Welsh Government urged to maintain all-age investment in skills
An education charity has called on Welsh Government to avoid the precedent set by the UK Government in making further severe cuts to adult education funding.
In England, research by the Association of Colleges has found that the 24% cut to adult education funding for 2015/16 will result in 190,000 fewer course places available to adults, and the research predicts the complete disappearance of adult education and training in England by 2020 if funding cuts continue.
Adult education opportunities in Wales have already been reduced with a 37.5% cut to Adult Community Learning last year, alongside an in-year cut to work-based learning and apprenticeships. This was followed up in this year’s Welsh Government budget with a 50% cut to part-time course in Further Education, causing concern across the education sector, with job losses and the removal of some courses expected.
John Graystone, Interim Director of NIACE Cymru, said he understood that Welsh Government had to make tough choices due to the budgetary constraints, but investment in learning for adults was key to increasing skill levels, economic activity and improving the health of the nation.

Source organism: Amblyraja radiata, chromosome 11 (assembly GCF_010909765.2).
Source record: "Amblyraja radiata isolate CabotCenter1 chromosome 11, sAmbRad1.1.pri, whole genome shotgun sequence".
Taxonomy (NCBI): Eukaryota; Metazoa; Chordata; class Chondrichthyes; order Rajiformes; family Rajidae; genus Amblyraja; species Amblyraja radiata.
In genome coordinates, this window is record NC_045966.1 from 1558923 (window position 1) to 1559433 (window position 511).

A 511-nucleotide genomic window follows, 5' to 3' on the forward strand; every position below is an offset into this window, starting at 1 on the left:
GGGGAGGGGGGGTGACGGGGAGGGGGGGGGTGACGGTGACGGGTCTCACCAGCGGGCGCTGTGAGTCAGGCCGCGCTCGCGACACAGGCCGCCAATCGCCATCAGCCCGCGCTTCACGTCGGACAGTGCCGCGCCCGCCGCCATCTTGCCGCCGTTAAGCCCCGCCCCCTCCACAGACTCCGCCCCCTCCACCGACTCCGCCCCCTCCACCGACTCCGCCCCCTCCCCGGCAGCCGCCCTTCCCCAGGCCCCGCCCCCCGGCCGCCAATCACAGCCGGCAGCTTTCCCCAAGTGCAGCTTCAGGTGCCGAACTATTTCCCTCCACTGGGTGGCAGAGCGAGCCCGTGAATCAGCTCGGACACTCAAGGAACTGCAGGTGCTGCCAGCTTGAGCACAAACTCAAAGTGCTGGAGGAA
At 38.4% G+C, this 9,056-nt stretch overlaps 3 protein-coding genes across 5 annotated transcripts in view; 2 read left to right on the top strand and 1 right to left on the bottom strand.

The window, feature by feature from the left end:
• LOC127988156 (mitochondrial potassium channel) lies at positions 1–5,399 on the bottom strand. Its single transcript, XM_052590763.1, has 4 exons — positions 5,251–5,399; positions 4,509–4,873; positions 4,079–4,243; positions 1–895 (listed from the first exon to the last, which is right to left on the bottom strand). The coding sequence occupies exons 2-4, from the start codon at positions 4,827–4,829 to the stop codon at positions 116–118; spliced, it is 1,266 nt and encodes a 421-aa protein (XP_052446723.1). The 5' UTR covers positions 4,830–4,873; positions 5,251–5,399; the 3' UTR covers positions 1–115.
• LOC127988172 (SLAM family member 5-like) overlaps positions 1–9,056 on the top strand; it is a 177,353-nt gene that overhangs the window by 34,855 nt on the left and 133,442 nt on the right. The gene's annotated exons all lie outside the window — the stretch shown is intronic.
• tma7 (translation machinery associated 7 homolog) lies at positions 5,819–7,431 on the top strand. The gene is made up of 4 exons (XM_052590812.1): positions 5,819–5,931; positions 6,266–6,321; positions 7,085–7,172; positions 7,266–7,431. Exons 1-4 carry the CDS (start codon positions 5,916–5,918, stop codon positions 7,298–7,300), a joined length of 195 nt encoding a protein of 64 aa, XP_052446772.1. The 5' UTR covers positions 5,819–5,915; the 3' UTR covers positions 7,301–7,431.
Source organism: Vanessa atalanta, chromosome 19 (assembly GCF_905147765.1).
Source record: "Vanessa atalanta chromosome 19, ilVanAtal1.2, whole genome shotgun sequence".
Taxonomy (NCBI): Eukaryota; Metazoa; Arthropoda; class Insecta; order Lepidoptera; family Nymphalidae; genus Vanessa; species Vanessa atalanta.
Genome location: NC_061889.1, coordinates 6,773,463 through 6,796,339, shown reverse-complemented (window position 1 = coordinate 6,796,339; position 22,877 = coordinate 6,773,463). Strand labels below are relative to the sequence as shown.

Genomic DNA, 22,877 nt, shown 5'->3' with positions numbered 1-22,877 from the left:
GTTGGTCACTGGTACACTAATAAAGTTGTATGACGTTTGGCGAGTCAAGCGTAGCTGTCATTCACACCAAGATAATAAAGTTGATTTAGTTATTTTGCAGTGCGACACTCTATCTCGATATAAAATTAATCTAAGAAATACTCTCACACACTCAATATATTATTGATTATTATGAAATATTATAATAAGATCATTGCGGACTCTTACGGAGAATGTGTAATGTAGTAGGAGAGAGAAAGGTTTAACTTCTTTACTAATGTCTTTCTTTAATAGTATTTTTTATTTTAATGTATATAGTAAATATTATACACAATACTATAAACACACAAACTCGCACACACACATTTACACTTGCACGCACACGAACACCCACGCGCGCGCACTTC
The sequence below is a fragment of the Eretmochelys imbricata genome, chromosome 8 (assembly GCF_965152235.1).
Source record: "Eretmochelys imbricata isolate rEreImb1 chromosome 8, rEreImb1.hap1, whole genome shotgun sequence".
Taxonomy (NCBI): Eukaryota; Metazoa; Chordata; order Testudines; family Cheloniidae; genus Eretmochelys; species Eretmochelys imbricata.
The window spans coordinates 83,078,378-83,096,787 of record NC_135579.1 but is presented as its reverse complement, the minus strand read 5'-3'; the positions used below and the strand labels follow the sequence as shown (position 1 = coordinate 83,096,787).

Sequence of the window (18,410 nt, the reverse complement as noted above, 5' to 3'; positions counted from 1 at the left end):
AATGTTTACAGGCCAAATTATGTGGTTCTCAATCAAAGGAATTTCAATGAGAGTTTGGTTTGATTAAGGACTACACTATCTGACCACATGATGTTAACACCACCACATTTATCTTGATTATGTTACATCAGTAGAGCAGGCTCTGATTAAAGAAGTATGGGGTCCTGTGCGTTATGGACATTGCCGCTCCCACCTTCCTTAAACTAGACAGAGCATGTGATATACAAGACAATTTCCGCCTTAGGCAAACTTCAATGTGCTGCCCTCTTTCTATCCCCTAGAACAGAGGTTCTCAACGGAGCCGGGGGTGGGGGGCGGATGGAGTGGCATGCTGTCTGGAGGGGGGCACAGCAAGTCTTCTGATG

“Adult education is an investment, not a cost, and Welsh Government must not follow the dangerous precedent being set in England.
Wales has an increasingly ageing population, with people working longer, and investment in their skills training is needed far beyond the completion of compulsory education.
With a number of cuts already made to the adult learning budget in recent years, Welsh Government must step up to the plate to increase the number of adults participating in learning. Colleagues in England are warning that further cuts there could lead to the disappearance of adult education by the end of this decade – a truly frightening prospect.
Not only does adult education boost skill levels and employability, but there are benefits for individuals and society – including improved health and wellbeing, reduced crime rates and improved community cohesion.”